Indeed, there is some evidence suggesting that self-reference may be related to false memories. Rogers, Rogers, and Kuiper (1979) found that false alarms for personal adjectives increased as the degree of self-reference increased. Rosa and Gutchess (2013) replicated this effect and extended this effect to old adults (see also Rosa, Deason, Budson, & Gutchess, 2015). They asked participants to rate adjectives (e.g., cultured, sensible) for self-descriptiveness on a 9-point scale and later measured their memories for the adjectives and some adjective lures. The authors found that high self-descriptiveness words led to higher false alarms than low self-descriptiveness words did. One limitation with the aforementioned research is that they did not compare the false alarms between the self-reference and other-reference conditions, but only examined the relationship between the degree of self-reference and false alarms. Furthermore, previous studies did not use a well-established false memory paradigm (e.g., the DRM paradigm) known to elicit false memories that might be caused by similar mechanisms as the SRE. Choosing such a paradigm would enable us to test the mechanisms underlying SRE and false memories.

To date, no study has compared the false memories of self-reference versus other-reference conditions, and no study has examined the relationship between true and false memories (i.e., net accuracy) generated from self-referential processing. Net accuracy measures the overall memory accuracy, which is the ratio of true memories to true memories plus false memories (Brainerd et al., 2008a). Because relational processing may amplify both true memories and false memories, it is unknown whether self-referencing would increase or even decrease the net accuracy (i.e., true memory to true memory plus false memory) relative to other-referencing. However, since self-referencing has been demonstrated to be a superior memory encoding strategy in previous literature, one would expect that self-referencing should increase the overall memory accuracy or net accuracy. The present study aimed to examine self-referenced false and true memories as well as net accuracy in the DRM paradigm.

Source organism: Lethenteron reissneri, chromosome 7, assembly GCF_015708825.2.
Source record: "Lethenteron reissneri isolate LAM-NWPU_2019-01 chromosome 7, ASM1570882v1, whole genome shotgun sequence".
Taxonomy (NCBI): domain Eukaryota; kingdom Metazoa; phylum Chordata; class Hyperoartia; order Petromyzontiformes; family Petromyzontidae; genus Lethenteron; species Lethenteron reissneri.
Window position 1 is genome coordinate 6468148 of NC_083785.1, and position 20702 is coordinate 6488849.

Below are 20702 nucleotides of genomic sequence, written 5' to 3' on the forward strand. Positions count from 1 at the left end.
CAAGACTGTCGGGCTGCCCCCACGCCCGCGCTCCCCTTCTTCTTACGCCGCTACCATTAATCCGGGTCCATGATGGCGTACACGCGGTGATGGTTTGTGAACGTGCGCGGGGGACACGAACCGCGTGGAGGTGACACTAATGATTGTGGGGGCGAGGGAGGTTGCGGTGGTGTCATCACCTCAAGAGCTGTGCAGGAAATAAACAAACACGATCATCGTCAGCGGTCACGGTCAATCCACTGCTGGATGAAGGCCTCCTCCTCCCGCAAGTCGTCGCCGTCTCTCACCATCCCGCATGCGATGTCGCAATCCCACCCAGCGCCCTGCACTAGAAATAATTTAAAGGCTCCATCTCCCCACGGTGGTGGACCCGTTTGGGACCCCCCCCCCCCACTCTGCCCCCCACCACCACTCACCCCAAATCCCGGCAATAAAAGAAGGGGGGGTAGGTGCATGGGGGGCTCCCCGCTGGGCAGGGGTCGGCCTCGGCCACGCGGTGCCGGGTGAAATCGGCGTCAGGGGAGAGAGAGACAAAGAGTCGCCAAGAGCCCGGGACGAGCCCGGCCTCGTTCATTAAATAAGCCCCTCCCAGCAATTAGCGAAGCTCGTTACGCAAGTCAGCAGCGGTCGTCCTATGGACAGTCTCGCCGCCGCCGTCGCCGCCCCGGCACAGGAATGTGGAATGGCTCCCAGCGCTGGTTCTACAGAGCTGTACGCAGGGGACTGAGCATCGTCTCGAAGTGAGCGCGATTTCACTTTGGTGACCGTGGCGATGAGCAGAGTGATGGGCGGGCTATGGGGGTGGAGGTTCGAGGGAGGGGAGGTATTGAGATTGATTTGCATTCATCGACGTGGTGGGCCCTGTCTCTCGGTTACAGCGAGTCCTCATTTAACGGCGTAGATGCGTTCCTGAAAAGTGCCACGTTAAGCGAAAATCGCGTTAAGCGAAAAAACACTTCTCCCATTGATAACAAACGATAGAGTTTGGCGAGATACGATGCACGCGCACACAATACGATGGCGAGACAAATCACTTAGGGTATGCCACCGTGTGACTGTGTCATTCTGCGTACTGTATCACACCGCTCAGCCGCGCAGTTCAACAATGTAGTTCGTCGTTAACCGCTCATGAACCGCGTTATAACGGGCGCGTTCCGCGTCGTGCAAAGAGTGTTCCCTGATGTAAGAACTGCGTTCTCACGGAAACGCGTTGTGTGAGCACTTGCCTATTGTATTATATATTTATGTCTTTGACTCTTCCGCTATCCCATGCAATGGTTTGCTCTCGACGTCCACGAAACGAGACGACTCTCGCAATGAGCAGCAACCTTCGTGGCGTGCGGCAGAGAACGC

The current experiments

We presented participants with DRM lists appearing together with either their own name (self-referenced condition) or some other people’s name (i.e., Trump; other-referenced condition). During the study phase, participants were asked to remember the words shown to them as well as with which source (self or other) the words appeared together. After a filler task, they were asked to recognize the words as presented or not in the recognition phase. Based on previous research (e.g., Rogers et al., 1979; Rosa & Gutchess, 2013) as well as relational processing mechanism of SRE, we predicted that the self-referenced condition would result in higher false recognition rates of the critical lures than the other-referenced condition. We also predicted that self-referencing would lead to the highest true recognition rate of the studied items (i.e., the SRE).